Venue: Bella Center - B5 M3 13:45 - 15:15
Affordable and accessible housing in some countries of America
Vanessa Zadel presenting on behalf of AFA Region III Regional Director Cecilia Leiva and deputy Kristine France and Members.
This presentation will highlight the need for accessibility in housing. Showcase exemplary examples and the barriers to implementation.
Findings of a scoping study on nature-based design in stroke rehabilitation.
Maksym Holovko – Ukraine
Proposal for new International Symbol of Accessibility ISA
The International Union of Architects and Rehabilitation International (RI) jointly conducted a competition for a twenty-first century symbol of accessibility to represent their core values of rights and inclusion, independence, physical and virtual accessibility for all, including people with disabilities.
This symbol created by designer Maksym Holovko (Ukraine), will present the design which demonstrates originality of form while indicating an openness, simply and powerfully conveyed using basic shapes and principles.
Are our international standards culturally responsive?
RIII and RV reflect on Cultural Responses for Codes and Standards for Latin America and Africa
Round table presenters Eduardo Alvarez, Uruguay and Olanrewaju Olusola, Nigeria
This clearly resonates with the theme for the 2023 UIA World Congress of Architects: “Leave No One Behind”, in synergy with the ISO 2030 “all voices heard” strategy.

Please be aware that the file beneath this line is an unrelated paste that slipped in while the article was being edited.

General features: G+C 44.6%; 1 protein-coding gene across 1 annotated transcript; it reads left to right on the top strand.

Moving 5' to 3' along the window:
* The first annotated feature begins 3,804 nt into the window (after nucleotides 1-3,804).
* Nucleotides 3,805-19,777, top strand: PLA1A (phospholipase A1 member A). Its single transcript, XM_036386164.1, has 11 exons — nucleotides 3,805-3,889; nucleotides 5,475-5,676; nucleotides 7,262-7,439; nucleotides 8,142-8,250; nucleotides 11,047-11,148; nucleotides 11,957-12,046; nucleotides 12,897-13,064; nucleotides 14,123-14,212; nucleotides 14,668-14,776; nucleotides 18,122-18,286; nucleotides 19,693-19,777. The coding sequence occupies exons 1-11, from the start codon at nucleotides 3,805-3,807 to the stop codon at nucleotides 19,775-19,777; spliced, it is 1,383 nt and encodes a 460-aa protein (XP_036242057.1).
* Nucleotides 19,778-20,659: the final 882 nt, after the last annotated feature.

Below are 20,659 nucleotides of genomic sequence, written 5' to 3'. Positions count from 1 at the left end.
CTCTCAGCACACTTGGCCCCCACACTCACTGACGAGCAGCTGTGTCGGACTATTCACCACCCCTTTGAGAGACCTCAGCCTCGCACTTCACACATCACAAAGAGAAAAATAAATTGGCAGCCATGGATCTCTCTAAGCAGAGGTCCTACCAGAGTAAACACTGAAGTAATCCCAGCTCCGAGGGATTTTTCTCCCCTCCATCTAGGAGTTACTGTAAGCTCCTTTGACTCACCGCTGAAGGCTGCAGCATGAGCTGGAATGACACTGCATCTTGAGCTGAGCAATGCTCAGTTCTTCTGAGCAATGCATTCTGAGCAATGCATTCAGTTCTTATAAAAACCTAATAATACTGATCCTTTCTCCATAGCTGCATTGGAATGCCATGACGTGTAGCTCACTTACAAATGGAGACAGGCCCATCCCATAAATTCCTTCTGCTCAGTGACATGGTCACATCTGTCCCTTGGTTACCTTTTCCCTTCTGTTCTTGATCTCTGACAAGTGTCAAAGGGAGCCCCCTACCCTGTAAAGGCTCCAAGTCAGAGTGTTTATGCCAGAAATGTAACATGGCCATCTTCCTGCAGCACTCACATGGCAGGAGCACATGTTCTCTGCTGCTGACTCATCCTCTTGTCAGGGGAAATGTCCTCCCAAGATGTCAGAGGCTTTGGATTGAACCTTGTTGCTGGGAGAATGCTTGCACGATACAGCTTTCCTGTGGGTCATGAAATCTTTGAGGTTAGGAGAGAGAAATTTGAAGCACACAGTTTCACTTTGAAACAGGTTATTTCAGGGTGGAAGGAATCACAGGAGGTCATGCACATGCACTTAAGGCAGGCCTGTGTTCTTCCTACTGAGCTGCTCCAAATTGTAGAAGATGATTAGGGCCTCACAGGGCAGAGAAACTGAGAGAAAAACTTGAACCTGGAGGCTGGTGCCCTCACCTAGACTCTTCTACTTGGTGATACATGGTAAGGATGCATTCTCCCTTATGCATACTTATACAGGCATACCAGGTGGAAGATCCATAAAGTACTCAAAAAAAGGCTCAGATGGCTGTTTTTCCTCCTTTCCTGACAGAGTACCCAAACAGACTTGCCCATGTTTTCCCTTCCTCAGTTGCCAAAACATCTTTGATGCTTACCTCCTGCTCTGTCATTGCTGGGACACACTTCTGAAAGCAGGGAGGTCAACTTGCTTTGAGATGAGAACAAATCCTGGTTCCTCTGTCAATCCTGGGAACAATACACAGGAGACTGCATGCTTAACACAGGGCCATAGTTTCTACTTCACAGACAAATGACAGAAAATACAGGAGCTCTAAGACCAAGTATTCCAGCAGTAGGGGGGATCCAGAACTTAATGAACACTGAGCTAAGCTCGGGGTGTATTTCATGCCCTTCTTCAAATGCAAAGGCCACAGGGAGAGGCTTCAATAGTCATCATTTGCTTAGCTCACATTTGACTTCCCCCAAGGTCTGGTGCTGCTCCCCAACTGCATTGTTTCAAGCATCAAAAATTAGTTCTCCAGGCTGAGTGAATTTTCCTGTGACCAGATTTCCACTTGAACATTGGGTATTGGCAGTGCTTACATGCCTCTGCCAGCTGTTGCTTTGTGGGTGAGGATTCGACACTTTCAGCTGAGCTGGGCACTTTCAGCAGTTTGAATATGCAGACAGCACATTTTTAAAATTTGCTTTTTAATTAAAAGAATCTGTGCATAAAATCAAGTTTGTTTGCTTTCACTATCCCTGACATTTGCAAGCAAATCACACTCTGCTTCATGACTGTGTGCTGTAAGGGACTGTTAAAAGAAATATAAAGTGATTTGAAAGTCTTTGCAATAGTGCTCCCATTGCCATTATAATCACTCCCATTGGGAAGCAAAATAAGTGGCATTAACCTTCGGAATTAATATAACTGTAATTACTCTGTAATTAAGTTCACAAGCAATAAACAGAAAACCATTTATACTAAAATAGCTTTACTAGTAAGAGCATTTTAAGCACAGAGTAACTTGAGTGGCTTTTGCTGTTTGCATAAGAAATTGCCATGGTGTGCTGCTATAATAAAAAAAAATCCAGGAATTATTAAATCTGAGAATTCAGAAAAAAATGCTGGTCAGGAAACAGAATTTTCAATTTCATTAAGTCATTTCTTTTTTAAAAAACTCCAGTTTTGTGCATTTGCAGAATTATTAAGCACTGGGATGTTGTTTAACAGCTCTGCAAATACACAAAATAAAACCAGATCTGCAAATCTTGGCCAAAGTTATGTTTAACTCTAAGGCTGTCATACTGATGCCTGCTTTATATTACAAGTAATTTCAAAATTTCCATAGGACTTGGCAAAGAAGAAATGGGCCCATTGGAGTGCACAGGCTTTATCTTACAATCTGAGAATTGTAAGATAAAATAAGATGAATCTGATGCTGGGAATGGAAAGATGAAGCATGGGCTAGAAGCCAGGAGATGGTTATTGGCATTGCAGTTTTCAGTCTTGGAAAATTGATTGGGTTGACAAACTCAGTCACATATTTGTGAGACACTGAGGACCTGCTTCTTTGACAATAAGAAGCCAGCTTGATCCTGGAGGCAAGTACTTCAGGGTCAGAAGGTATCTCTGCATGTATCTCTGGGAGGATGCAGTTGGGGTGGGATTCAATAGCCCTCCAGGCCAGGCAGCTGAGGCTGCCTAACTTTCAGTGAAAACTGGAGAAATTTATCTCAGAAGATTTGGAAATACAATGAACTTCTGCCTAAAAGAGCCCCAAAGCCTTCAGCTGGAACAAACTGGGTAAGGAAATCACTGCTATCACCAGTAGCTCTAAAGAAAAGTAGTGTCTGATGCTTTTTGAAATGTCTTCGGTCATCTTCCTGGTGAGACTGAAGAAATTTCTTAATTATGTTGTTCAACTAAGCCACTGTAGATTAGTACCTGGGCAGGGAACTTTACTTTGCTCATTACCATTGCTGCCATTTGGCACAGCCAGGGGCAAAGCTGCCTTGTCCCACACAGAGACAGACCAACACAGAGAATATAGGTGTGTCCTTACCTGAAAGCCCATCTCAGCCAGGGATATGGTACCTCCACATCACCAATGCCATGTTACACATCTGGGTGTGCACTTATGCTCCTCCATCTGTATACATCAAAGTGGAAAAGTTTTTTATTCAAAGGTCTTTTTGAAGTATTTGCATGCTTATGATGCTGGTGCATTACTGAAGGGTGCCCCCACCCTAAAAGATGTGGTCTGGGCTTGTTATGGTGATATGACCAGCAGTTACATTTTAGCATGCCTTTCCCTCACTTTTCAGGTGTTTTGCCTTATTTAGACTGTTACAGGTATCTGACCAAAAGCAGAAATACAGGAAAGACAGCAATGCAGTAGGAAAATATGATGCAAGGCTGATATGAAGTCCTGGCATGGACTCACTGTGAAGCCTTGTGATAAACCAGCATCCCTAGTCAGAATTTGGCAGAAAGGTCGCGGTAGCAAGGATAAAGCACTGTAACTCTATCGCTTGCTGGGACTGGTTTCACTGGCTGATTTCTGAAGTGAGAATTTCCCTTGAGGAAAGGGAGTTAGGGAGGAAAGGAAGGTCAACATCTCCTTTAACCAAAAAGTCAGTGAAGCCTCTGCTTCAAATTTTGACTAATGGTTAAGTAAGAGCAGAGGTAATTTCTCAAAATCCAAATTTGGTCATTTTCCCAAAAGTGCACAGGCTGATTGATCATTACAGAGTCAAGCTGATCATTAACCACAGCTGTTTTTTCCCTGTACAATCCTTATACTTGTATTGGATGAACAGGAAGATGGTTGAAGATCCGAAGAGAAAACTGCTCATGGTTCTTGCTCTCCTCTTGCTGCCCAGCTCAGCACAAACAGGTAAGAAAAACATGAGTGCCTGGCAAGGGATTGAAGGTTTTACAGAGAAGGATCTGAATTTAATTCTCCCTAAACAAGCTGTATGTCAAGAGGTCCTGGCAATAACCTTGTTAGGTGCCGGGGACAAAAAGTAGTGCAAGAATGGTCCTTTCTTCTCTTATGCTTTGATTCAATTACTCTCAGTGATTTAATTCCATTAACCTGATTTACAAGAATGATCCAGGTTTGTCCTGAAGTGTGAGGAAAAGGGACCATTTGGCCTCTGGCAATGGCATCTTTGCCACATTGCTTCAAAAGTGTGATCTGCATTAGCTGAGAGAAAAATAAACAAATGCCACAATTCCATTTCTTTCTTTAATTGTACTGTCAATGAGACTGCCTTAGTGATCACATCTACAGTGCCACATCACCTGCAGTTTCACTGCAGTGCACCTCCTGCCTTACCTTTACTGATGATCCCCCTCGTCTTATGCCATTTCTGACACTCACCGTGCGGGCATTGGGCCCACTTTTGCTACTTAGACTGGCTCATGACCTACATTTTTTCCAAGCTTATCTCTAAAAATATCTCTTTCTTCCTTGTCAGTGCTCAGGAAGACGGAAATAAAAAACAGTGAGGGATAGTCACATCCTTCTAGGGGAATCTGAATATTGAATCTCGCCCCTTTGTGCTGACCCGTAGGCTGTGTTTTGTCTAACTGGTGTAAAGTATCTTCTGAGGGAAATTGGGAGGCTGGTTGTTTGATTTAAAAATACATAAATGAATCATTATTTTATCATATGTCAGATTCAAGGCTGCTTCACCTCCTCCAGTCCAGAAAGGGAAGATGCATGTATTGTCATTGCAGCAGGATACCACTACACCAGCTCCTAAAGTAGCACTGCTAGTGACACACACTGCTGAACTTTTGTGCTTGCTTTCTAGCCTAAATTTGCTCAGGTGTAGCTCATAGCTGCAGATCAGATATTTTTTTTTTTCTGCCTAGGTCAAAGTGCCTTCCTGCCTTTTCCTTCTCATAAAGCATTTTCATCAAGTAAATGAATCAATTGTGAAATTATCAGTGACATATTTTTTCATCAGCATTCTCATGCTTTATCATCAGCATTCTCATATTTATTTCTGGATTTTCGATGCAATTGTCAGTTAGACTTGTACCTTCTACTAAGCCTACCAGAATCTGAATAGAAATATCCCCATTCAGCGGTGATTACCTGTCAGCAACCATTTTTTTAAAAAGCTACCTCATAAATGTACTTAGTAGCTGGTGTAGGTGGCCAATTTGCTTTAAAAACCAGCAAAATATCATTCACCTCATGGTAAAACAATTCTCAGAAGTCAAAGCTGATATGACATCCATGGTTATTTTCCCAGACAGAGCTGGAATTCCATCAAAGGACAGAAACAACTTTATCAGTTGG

The UIA Architecture for All work programme (AfA) Region III and Region V are working on the task of encouraging more participation in the writing, review and amending the International Accessibility and Usability of the Built Environment Standards, particularly ISO 21542. , and its concrete application worldwide with universal criteria, towards a true architecture for all (AfA).
While for the International Standards overall, there is good connection and participation, however for Accessibility and Usability of the Built Environment Standards, out of a possible 167 Members in ISO currently there are only 25 active and 18 observing member countries notably with very little participation by countries beyond Europe, and certainly few from Latin America and Africa.
- For instance, only 4 countries from the 54 in Africa are subscribed to ISO TC59 SC/16 on Accessibility
- Many countries may have their own standards and might not have adopted ISO. This may not be unconnected to perceived difficulties and inconsistencies when moving from country to country, as well as the perception that ISO standards lack input from a wider spectrum of countries.
- That the ISO standards may be seen to have little relevance to African and Latin American countries as compared to European areas where levels of infrastructure differ.
- There is cultural difference in how access independence versus inclusion and assistance is applied.